Leading Article: Storm clouds over Yeltsin

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BORIS YELTSIN has now been in power for a year. In some ways he has been remarkably successful. Unlike Mikhail Gorbachev, he enjoys an electoral mandate from the Russian people as well as strong support from the Western world and its multilateral institutions. Unlike Mr Gorbachev, he has gathered around him an enthusiastic team of economic reformers and pushed forward their programme with reasonable skill and fortitude. Prices have been freed and some progress made in cutting the budget deficit. About 10 days ago the World Bank approved a dollars 600m loan to finance imports.

Yet the clouds are gathering around Mr Yeltsin, and the coming winter promises to be politically as well as economically difficult. Predictions of social unrest and coups abound. Real wages are about half what they were a year ago. Foreign trade has almost collapsed. Production has dropped by about 30 per cent in two years and could fall another 10 to 15 per cent next year. Inflation may reach 2,000 per cent by the end of this year. Many of the reforms simply drop into an administrative void as soon as they leave Moscow, or are deliberately sabotaged by what remains of the old leadership. Others are held up by inexperience or the ruined state of the infrastructure. Little progress has in fact been made towards breaking up monopolies and privatising agriculture.

As a result, the people are losing confidence in Mr Yeltsin, and a majority now tell opinion pollsters that they would like more authoritarian rule. Political opposition is gathering around the Civic Union, led by Arkady Volsky, a former senior member of the Communist apparatus with a background in heavy industry. The Civic Union represents the interests of the military-industrial complex, which formed the bedrock of the old system, but it is also gathering support among the middle and lower levels of the administration. It commands substantial funds, wide experience and great power in key sectors of the economy. It professes to be in favour of reform but at a slower pace and with more state control. Some of its members see the need for more efficient production but others want mainly to protect feather-bedded industries that have no future in a market economy.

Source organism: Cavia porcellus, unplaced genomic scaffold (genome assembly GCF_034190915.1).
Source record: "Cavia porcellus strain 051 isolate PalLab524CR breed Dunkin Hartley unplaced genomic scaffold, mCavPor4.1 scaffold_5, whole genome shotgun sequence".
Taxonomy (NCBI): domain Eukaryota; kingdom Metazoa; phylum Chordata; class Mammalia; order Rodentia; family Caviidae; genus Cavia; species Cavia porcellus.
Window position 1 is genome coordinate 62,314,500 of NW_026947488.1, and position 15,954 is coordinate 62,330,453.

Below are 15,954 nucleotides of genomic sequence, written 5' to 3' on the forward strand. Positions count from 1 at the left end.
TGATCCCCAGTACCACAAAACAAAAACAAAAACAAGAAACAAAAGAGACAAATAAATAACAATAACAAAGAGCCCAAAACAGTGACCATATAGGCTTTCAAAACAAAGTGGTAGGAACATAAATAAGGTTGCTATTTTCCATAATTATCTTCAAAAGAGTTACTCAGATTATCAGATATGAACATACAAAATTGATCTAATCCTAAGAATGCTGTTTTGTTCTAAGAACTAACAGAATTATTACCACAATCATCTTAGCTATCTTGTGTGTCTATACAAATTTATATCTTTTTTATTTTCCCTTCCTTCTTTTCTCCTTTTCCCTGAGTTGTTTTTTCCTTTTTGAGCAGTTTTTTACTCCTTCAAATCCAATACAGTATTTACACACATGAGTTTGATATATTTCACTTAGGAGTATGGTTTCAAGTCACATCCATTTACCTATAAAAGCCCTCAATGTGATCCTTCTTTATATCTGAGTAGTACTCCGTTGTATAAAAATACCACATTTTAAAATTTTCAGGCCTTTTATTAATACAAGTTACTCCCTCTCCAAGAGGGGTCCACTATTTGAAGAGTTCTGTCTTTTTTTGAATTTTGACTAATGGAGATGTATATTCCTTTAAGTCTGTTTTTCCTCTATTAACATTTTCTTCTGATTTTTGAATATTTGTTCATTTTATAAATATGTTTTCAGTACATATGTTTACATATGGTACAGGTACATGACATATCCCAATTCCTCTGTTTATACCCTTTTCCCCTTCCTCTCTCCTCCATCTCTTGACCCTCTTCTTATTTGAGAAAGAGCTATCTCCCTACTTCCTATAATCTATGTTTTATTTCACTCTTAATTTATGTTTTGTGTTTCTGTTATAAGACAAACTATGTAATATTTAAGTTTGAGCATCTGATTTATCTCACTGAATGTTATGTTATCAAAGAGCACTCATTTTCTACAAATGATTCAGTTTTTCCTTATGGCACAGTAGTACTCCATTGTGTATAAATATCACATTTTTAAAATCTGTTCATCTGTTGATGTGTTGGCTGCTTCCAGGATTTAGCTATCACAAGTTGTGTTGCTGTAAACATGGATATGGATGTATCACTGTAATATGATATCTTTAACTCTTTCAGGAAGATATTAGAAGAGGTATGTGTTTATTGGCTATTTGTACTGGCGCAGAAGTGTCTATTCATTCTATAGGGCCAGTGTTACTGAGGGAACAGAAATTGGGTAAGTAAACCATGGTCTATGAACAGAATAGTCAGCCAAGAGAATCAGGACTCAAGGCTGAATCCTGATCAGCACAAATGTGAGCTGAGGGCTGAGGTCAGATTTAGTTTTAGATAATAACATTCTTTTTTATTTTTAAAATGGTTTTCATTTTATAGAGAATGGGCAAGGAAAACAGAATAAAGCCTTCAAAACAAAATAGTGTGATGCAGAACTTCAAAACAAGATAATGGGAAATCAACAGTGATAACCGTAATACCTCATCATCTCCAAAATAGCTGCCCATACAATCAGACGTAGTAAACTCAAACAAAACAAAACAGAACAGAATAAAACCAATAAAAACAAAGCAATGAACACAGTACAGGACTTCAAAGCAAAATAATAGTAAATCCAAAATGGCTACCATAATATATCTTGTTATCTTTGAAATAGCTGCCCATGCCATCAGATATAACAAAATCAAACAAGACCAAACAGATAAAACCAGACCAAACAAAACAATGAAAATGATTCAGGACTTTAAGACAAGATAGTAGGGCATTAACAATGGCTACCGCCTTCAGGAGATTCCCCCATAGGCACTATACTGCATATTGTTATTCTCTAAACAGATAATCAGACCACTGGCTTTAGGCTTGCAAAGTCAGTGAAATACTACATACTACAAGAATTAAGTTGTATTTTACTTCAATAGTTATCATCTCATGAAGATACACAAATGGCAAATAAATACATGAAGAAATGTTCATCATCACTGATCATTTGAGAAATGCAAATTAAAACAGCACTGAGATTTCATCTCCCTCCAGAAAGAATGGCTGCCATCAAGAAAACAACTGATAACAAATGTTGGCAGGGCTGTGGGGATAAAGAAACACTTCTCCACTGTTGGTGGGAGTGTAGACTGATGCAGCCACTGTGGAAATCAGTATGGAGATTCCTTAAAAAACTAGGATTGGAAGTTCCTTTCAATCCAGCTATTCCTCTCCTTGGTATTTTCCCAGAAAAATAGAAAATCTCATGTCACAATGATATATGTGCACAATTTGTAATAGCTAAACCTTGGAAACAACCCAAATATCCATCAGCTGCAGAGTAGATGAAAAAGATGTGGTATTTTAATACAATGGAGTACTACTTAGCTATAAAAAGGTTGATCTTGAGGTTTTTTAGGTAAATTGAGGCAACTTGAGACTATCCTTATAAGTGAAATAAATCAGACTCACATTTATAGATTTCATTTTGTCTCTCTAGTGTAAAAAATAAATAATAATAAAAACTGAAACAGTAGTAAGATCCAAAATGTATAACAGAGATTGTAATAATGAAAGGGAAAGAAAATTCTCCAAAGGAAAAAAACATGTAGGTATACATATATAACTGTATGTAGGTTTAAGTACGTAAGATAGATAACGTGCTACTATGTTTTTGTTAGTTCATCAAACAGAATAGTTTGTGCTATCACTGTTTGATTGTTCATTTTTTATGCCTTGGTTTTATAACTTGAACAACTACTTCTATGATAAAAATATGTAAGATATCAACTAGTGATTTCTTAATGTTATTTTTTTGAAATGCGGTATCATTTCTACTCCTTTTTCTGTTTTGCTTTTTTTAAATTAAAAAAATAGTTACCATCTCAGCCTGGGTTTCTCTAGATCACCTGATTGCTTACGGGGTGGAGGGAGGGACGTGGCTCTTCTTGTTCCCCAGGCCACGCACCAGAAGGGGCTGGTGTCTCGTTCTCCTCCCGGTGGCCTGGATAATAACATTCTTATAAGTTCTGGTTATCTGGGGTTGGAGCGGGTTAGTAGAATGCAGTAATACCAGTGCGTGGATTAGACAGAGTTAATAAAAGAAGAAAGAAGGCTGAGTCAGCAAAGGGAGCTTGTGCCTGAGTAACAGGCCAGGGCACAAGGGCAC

Mr Yeltsin's response has been to draw members of the industrial lobby into his administration, hoping to co-opt, rather than confront, the more enlightened of them. It is a risky strategy, but probably less dangerous than any alternative. It means, however, that the brakes may be applied to the reforms just when the accelerator is needed to drive them through their most critical period.

This could confront the West with new decisions on how rigorously to apply its conditions for help. On the one hand it is worth spending the equivalent of several Nato defence budgets to buy the long-term security gains that could be expected from establishing democracy in Russia. On the other hand, money transferred without firm conditions and clear targets is likely to delay reforms by reducing the pressure to restructure the economy. The inevitable compromise will require political sensitivity and a careful choice of priorities, but the emphasis must still be on reasonable conditionality.

At the moment, Mr Yeltsin looks like the best Russian leader the West could hope for. The West should therefore give due weight to his diagnosis and his estimate of his needs for as long as there is sufficient political support for his programme. If he loses that support, it should be neither for want of Western help nor because he had become too dependent on it. Beyond that there can, at this stage, be only uncertainty.